It is, likewise, a horror film, at least lightly. It's not scary, but it has a nice gore shock involving eyes, the cat's ability to become a shadow on paper walls is a strikingly effective horror visual, and there are moments when illusion overtakes Kukai and Bai's reality that at least border on the actually-spooky. Still, it's mostly a lark, as far as horror goes, as it (wisely) recognizes that "evil cat" is a little too silly to be scary or spooky, especially given the limitations of Chinese CGI, which probably deserves a little bit of discussion itself. Now, there is a fair amount of perfectly fine CGI in Demon Cat, mostly cityscapes and sunsets; but energy was not spent in pursuit of photorealism here. Frequently, it wasn't even spent in pursuit of persuasive compositing. Some CGI crowd scenes (in a film that otherwise obviously had a generous extras budget, mind you) are, I'd say, actually "bad." (There are some moonlit skies with a painfully visible gradient that are bad without any scare-quotes, too.) But something you can sometimes count on in modern Chinese megaproductions is that "bad Chinese CGI" actually approaches (and sometimes arrives at!) a genuine aesthetic, a sort of otherworldiness that isn't really trying to be convincing, but instead gestures at how uncanny the poor humans beholding it would necessarily find such an intrusion of an alien reality into their own. (Whereas "bad American CGI" is almost always just bad CGI. But it hits me like a diamond bullet that the exception is what Demon Cat reminds me of so much, and that's Guillermo del Toro, though it would be my favorite del Toro.) For the most part, Demon Cat stays on the right side of weird, and though I rather wish some effort had gone into making the CGI cat look slightly more like the real cat they sparingly use when it's tasked with nothing more onerous than sitting there looking cute—they're both all-black and, broadly speaking, both have green eyes, but that's about the limit of the resemblance, with the real one having noticeably different facial features—but the plus side is that, for all that it is a "bad" photorealistic CGI cat, it's a terrifically emotive CGI cartoon cat.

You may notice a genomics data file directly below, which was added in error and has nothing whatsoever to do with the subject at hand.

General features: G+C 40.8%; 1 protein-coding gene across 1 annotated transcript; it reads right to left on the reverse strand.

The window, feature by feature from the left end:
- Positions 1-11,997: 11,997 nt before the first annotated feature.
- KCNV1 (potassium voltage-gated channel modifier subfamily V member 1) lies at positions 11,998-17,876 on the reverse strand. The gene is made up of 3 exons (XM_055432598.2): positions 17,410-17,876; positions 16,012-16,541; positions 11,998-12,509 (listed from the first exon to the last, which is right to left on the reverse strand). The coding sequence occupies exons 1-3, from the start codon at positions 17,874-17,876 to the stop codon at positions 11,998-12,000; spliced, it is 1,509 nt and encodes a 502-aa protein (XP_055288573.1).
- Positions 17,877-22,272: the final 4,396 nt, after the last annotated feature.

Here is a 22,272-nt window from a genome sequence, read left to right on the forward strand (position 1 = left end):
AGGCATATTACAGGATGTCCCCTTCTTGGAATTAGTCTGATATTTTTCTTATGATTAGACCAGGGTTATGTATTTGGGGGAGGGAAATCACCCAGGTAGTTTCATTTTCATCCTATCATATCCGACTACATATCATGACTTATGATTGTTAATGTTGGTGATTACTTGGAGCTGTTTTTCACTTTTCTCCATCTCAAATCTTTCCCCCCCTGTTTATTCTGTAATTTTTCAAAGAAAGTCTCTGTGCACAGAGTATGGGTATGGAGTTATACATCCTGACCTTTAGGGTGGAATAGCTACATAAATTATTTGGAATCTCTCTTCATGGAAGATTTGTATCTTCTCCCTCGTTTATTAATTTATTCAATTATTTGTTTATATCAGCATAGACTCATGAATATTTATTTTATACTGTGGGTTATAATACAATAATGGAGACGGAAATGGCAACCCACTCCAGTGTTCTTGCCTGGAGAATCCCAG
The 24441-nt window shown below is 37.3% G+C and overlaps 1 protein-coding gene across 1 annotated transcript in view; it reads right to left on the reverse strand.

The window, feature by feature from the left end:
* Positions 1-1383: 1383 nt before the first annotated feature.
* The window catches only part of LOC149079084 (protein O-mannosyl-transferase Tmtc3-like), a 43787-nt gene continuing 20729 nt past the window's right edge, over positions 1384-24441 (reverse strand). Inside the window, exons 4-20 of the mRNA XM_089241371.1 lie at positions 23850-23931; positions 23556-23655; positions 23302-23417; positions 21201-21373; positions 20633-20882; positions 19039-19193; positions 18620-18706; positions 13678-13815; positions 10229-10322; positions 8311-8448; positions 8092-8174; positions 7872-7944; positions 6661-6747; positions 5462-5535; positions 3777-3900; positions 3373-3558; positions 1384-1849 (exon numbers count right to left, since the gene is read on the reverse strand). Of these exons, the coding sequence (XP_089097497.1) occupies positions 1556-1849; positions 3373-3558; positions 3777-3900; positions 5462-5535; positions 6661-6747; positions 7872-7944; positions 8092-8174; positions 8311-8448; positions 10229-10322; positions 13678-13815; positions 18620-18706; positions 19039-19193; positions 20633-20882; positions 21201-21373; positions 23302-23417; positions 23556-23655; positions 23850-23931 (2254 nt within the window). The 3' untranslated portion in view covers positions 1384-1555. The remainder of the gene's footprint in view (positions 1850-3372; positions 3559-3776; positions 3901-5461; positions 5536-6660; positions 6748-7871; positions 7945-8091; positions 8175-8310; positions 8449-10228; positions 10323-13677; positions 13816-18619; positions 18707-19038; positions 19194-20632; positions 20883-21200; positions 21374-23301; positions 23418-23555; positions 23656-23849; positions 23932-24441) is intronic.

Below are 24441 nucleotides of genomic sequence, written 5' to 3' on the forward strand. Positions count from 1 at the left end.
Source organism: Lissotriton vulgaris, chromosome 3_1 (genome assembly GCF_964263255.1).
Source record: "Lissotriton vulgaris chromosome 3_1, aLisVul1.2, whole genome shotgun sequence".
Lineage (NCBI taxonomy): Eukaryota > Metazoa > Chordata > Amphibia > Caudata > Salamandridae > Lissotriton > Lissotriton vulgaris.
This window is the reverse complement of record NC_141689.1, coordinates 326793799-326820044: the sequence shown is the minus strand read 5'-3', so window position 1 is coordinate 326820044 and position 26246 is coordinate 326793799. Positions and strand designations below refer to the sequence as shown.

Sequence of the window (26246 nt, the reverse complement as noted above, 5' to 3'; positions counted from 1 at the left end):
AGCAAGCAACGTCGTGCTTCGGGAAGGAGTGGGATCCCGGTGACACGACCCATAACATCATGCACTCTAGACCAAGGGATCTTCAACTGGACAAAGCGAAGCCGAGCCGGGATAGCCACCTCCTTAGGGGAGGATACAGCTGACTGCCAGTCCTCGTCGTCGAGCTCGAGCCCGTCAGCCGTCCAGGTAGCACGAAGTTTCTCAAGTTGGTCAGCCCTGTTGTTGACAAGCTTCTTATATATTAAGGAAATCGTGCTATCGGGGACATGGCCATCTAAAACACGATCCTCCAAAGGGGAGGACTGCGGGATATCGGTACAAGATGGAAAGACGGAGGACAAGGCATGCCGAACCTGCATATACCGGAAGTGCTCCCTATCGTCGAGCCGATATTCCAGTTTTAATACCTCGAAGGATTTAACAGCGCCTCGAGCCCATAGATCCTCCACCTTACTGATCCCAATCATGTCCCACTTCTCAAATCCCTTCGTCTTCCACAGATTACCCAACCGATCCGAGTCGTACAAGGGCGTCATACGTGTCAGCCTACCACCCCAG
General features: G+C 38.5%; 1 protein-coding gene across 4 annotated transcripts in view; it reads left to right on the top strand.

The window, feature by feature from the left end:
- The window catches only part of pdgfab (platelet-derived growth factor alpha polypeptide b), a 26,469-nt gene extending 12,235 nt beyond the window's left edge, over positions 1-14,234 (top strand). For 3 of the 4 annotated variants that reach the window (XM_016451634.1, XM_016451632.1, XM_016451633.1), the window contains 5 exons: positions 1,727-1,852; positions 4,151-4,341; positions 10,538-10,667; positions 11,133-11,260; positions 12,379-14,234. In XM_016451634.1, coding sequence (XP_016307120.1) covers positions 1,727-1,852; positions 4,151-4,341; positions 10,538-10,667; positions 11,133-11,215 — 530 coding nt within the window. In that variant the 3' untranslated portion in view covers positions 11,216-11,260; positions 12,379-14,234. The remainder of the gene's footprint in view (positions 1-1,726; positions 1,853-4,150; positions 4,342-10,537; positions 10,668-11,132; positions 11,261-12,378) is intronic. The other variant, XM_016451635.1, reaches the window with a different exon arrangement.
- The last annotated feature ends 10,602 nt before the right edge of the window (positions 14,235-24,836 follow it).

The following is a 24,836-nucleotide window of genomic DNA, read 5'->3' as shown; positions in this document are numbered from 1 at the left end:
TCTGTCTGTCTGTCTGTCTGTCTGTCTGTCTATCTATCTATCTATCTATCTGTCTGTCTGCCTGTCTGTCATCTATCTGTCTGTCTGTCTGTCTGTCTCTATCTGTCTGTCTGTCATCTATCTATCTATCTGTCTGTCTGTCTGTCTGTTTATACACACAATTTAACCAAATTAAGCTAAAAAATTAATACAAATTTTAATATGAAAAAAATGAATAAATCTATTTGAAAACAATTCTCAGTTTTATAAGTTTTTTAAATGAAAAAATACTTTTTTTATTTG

The effort to turn dubious CGI into a strength reaches its apex when the monk and the poet's excursions pay off with Abe's journal (arguably one of the film's best performances comes in the melancholy of his widow, played by Keiko Matsuzaka), and, a little over midway through, we're flung back into the Golden Age of the Tang, not so long ago but long enough that it seems that no one who knew it firsthand remains alive. The "golden age" aspect is made literal in the photography, which somehow becomes even more mythic in its complexion than it already was (now everything looks like it's CGI, but it also looks almost as much like a Méliès curio), sharp yet somehow suffused with light, with the golden sheen Cao's been using to nod at nostalgia all along now exploding to make every object look like its glowing with its own brilliance, especially Yang Yuhuan herself. The golden age, of course, is really only gilded, as becomes clearer the closer you look at it, and yet, as an idea, irresistibly tantalizing to someone who's only known decay (or, and I suppose this is speculative, someone for whom the observable present has perpetually sucked, for example someone who saw a grand experiment fail, and whose young adulthood was spent being a Red Guard obliged to denounce his own father during the Cultural Revolution). Evidently Chinese literature and commentary on Yang has wound up split between takes that villify her as a callous bitch and those that mourn her as a victim, and it's spoiling little to say that Demon Cat takes the latter tack, while raising the famed beauty up as the very spirit of some inexpressible, vanished glory, the only thing about it that was real. It's a daunting role for Pinna, akin to asking an actress to play Helen of Troy or Audrey Hepburn, but she acquits herself well with a certain serene gaze that embodies a sort of sad but contented beauty, suggesting that, long before it happens, she knows this will end poorly for her, and she's resigned herself to that. It's through her, and the dreamstuff of the court at Chang'an surrounding her—the plot turns upon a grand celebration of her existence—that the film pivots towards its splendidly melodramatic second half, which finally explains why the emperor's cat can talk now, and what his endgame is, and I will admit to being shocked to actually find myself moved by the tragic villainy of a cartoon feline. Whatever else I could say about Legend of the Demon Cat, I will commit to one superlative about it: it's the best movie they ever made about a talking cat, and I'll have you know I've seen The Cat From Outer Space.